In certain circumstances, individuals connected with a company which is subject to penalties under the DOTAS regime can be made jointly and severally liable for those penalties.  See: Joint and Several Liability Notices

Other recent changes

With effect from 23 February 2016, 2016 regulations introduced new hallmarks.  

In particular, they introduced a financial products hallmark, which could be very wide reaching.  Any tax advantage obtained where a share, loan, or other prescribed financial product with unusual terms or abnormal steps is used, should at least consider whether this hallmark is met.

Following consultation, The Inheritance Tax Avoidance Schemes (Prescribed Descriptions of Arrangements) Regulations 2017 were signed on 30 November 2017. The regulations came into force on 1 April 2018 and replace the previous regulations (SI 2011/170).

There are two sets of regulations setting out the hallmarks and information requirements on promoters for the DOTAS regime for VAT and other indirect taxes, which came into force on 1 January 2018.

The Indirect Taxes (Notifiable Arrangements) Regulations, SI 2017/1216, set out the hallmark tests for notifiable arrangements. Notifiable arrangements in relation to VAT include:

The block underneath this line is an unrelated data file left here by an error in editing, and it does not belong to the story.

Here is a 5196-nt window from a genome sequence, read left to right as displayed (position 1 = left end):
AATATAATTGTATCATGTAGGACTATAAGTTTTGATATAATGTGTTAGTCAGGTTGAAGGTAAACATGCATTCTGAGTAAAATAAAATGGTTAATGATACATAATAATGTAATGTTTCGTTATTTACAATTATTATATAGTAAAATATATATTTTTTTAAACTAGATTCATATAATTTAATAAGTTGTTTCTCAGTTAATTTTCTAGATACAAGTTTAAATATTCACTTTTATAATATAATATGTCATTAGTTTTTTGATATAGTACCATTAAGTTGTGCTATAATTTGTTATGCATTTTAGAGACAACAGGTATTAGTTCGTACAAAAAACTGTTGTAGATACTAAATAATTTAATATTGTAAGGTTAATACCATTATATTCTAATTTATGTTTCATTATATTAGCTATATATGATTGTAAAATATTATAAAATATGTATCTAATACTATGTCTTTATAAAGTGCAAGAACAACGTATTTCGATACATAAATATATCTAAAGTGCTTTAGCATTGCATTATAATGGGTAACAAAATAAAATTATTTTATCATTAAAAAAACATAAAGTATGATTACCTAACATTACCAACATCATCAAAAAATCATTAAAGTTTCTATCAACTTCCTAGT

Notifiable arrangements in relation to any indirect tax include:

The Indirect Taxes (Disclosure of Avoidance Schemes) Regulations, SI 2017/1215, prescribe the information promoters must disclose to HMRC under the new rules. 

Problems with DOTAS

DOTAS cases

There have so far been few cases taken regarding DOTAS notification.

In HMRC v Redbox Tax Associates LLP [2021] TC8235 the First Tier Tribunal (FTT) held that a loss scheme should have been notified under the Disclosure of Tax Avoidance Scheme (DOTAS) rules. There were arrangements, premium fees were charged and it was a standardised tax product.

In HMRC v Root2 Tax Ltd [2017] TC 06115, Root2 claimed that their scheme involving an employee entering into almost simultaneous spread bets and hedging transactions, ‘Alchemy,’ did not meet the criteria for disclosure under DOTAS. In sorting through Root2’s various arguments the First Tier Tribunal based their decision on their main claim which was that the tax advantage was not, or might not be expected to be, the main benefit or one of the main benefits of the arrangement, because the spread bet could go either way; the employee could achieve a profit or suffer a loss, with taxes being paid when there was a profit.

The tribunal disagreed and found that the arrangements were notifiable:

The effect of this is twofold; it enables HMRC not only to penalise Root2 for failing to notify the scheme under the DOTAS regulation, but also to issue Accelerated Payment Notices (APNs) on all taxpayers who took part in the scheme. It is quite possible that Root2 will look to appeal the decision.

In HMRC v Hyrax Resourcing Limited & Bosley Park Limited & Peak Performance Head Office Services Limited [2019] TC07025  the First Tier Tribunal (FTT) found that a contractor loan scheme should have been notified under the Disclosure of Tax Avoidance Schemes (DOTAS) regulations as: